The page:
2022 Best & Brightest MBA: Kayla Snipes Vickers, University of Georgia (Terry)

Kayla Snipes Vickers

University of Georgia, Terry College of Business

“Life-long learner in pursuit of improving my local and global community through kindness and action.”

Hometown: Montgomery, Alabama

Fun fact about yourself: I have a fraternal twin sister who received her PhD in School Psychology from the University of Alabama, and I am helping her to start a consulting business soon. Also, I married my high school sweetheart, Jacques Vickers. We are both active-duty Army and we have two beautiful kids, Kayden (7) and Jayden (5).

Undergraduate School and Degree:

Florida Agricultural & Mechanical University: BS – Chemistry

University of Alabama at Birmingham: OD – Doctor of Optometry ; MS – Vision Science

Where was the last place you worked before enrolling in business school?

United States Army

Carl R. Darnall Army Medical Center

Fort Hood, Texas

Clinical Director (Chief) – Optometry

Where did you intern during the summer of 2021?

Cox Communications

Operations and Supply Chain

Atlanta, GA (Virtual)

At Cox Communications, I worked as a direct report to the Vice President of Operations and Supply Chain, gaining valuable insight into supply chain processes and resource/demand planning operations. I specifically worked on eliminating process gaps and erroneous charges in the residential customer equipment return procedures throughout the four mechanisms of equipment returns. At the end of this project, we achieved a 90% reduction in equipment inventory and billing errors.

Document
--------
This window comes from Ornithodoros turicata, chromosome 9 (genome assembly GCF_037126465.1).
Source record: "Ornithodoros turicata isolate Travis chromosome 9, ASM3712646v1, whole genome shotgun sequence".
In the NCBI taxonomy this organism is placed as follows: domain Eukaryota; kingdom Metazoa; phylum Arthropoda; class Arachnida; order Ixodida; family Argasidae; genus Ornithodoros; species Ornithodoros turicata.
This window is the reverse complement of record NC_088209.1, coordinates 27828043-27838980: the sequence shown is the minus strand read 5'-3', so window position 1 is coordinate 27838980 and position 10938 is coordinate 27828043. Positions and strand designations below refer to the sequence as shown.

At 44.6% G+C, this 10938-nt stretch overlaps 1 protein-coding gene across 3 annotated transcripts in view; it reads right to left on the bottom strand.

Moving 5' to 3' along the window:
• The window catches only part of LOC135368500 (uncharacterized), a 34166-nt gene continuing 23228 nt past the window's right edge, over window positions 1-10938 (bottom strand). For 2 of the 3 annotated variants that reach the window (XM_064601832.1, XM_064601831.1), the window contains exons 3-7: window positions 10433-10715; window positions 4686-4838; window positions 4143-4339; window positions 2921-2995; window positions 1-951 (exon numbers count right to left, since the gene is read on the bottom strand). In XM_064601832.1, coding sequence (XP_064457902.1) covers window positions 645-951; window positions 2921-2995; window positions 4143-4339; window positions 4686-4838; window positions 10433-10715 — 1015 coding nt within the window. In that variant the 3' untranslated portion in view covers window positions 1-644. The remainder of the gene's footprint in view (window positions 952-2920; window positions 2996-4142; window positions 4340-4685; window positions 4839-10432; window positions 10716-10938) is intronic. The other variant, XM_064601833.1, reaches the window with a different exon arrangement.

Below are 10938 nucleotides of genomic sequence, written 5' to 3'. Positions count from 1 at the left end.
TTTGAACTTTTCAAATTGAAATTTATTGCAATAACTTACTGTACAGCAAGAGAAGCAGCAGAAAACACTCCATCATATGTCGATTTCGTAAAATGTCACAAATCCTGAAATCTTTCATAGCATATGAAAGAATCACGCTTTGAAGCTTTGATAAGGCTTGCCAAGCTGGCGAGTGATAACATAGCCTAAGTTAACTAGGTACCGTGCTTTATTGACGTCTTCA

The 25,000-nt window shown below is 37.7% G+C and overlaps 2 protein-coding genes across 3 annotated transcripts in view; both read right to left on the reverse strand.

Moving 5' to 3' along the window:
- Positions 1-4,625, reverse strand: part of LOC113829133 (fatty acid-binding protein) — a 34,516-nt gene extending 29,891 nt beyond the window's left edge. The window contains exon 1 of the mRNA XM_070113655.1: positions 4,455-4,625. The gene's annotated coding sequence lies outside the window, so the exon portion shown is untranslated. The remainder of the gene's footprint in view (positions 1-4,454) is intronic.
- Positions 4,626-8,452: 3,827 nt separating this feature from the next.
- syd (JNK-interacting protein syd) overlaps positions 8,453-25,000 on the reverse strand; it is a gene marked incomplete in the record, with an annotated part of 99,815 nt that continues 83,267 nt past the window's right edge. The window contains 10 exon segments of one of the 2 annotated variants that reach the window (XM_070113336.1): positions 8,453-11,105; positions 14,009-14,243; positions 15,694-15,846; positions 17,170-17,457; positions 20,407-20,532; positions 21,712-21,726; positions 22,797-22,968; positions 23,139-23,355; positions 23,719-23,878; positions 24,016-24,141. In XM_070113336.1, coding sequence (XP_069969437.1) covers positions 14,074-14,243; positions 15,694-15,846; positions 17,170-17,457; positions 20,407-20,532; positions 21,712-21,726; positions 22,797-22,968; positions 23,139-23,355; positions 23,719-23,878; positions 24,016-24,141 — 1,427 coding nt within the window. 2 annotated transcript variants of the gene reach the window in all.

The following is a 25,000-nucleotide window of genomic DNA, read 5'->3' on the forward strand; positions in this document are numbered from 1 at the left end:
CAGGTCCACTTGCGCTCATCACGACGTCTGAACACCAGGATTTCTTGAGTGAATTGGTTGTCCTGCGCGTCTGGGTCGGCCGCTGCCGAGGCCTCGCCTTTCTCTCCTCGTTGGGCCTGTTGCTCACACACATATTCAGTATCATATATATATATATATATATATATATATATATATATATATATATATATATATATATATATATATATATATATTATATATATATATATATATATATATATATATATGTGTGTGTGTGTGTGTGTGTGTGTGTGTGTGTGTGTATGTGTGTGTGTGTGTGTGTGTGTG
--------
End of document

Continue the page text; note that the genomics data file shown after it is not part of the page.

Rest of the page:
Where will you be working after graduation? (List Company and Role)

United States Army

Brooke Army Medical Center

Joint Base San Antonio

Healthcare Administrator

Brooke Army Medical Center is the Department of Defense’s largest facility and only Level 1 Trauma Center. BAMC serves over 240,000 military beneficiaries with over 4,000 visits per day and 8,500 staff members.

Community Work and Leadership Roles in Business School:

Canopy Aerial Studio, Board Fellow

I currently serve as a non-voting non-profit board member at Canopy Aerial Studio to better understand the inner workings of board service. I have crafted and authored the organization’s DEI, social media, nepotism, and conflict resolution policies and assisted with grant writing and community outreach.

NBMBAA Fiat Chrysler Case Competition, Participant

Through my participation in the NBMBAA case competition, I was able to analyze and understand the intricacies of marketing and optimizing the customer journey. Through this project, my team and I addressed the declining retail automotive market, the COVID-19 pandemic effects on the economy and the world-wide supply chain, and how small dealerships can reasonably compete with large online retail platforms like Carvana. Our strategy focused on creating personalization through implementing an omni-channel digital playbook introduced at initial customer contact whether online or in-store with seamless transition to home-delivery and maintenance requirements.

NAIOP Real Estate Case Competition, Participant

Through my participation in the NAIOP case competition, I achieved a better understanding of commercial real estate development. With $150,000 in pursuit capital costs, my team and I were tasked with site selection in the greater Atlanta area, estimating acquisition costs, formulating a development plan and budget, and estimating achievable rent and lease-up velocity. This competition proved quite challenging for me, as I relied heavily on my teammates who had backgrounds in real estate development. This was the first time I had no idea where to start and truly understood the benefit of peer learning. This case sparked my interest and I decided to take the Real Estate Investments course.

University of Georgia Terry College of Business – Blacks in Business, Co-Founder